There are Web sites for everything these days, including computer programming. Anyone remember that? In my day, being "tech savvy" meant that you understood how to write programs, not download apps.
This Web site Quite Basic is a Basic language simulator, mostly for nostalgia. Turns out, it's decent for teaching kids too.
For some reason, Gabriel spent his rainy-day indoor time at the CDC this afternoon writing a Basic program.
He was very motivated to test it out on the Quite Basic Web site, so we had a rare night in which he did everything asked after being told only once. He'd already done his homework at the CDC, so I had him work on his March book report, then he had dinner with no fuss, took his bath and got ready for bed. Computer time around here has to be earned, and he earned it, so he spent the rest of the night on the computer testing his program. (He didn't want me to scan it because it has mistakes, but I did anyway, sorry dude.)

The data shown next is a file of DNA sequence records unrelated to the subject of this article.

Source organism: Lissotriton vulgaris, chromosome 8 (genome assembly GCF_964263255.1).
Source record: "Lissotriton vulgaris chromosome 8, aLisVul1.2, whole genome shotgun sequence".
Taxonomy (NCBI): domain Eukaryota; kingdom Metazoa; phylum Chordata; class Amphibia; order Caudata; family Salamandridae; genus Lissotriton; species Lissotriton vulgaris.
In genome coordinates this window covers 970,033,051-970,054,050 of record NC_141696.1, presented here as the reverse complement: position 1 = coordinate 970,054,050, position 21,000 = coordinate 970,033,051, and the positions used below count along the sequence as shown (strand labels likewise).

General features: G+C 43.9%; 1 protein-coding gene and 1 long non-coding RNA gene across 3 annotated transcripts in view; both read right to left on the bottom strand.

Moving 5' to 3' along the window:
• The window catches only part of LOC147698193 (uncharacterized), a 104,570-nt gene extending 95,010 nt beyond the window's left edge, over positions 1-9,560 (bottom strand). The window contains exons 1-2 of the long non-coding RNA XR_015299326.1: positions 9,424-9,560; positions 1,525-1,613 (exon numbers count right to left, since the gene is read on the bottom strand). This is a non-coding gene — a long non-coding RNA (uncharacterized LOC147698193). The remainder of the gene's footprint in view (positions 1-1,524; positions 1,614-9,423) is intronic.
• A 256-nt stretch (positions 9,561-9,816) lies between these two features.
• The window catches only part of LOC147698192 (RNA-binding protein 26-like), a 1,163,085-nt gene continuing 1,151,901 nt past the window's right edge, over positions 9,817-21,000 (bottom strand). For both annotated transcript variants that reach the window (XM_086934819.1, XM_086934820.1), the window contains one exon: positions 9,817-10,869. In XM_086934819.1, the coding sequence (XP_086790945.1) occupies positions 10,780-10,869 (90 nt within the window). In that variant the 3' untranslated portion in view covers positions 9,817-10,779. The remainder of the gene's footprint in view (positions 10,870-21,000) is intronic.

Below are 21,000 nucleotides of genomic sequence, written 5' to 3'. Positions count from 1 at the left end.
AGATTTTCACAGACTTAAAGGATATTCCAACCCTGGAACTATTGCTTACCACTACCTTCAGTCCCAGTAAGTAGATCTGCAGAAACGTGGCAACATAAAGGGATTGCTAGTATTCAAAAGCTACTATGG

One could make a strong argument that a decades-long obsolete computer language has no practical application as compared to setting up a ring tone on an iPhone or drawing in Powerpoint, but you won't convince me. This is "tech-savvy," and this is the basis of actual computer science -- not Web-surfing or drawing in Powerpoint.